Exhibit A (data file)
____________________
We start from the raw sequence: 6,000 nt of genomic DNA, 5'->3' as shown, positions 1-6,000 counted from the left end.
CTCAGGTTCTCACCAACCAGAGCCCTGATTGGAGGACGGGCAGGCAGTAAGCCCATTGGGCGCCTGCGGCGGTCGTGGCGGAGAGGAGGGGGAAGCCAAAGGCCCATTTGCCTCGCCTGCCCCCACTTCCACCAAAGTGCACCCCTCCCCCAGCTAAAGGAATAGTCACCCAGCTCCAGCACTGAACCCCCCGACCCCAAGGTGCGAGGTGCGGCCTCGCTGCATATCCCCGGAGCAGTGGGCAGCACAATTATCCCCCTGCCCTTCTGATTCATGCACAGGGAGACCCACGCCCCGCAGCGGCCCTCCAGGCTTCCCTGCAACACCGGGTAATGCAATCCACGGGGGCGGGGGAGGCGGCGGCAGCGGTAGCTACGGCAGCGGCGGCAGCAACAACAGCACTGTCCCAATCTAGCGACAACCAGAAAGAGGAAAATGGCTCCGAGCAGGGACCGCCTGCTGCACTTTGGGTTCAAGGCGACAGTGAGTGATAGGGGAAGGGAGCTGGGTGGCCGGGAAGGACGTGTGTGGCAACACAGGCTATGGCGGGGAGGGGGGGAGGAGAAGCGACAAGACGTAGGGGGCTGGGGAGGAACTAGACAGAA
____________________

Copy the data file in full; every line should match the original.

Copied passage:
We start from the raw sequence: 6,000 nt of genomic DNA, 5'->3' as shown, positions 1-6,000 counted from the left end.
CTCAGGTTCTCACCAACCAGAGCCCTGATTGGAGGACGGGCAGGCAGTAAGCCCATTGGGCGCCTGCGGCGGTCGTGGCGGAGAGGAGGGGGAAGCCAAAGGCCCATTTGCCTCGCCTGCCCCCACTTCCACCAAAGTGCACCCCTCCCCCAGCTAAAGGAATAGTCACCCAGCTCCAGCACTGAACCCCCCGACCCCAAGGTGCGAGGTGCGGCCTCGCTGCATATCCCCGGAGCAGTGGGCAGCACAATTATCCCCCTGCCCTTCTGATTCATGCACAGGGAGACCCACGCCCCGCAGCGGCCCTCCAGGCTTCCCTGCAACACCGGGTAATGCAATCCACGGGGGCGGGGGAGGCGGCGGCAGCGGTAGCTACGGCAGCGGCGGCAGCAACAACAGCACTGTCCCAATCTAGCGACAACCAGAAAGAGGAAAATGGCTCCGAGCAGGGACCGCCTGCTGCACTTTGGGTTCAAGGCGACAGTGAGTGATAGGGGAAGGGAGCTGGGTGGCCGGGAAGGACGTGTGTGGCAACACAGGCTATGGCGGGGAGGGGGGGAGGAGAAGCGACAAGACGTAGGGGGCTGGGGAGGAACTAGACAGAA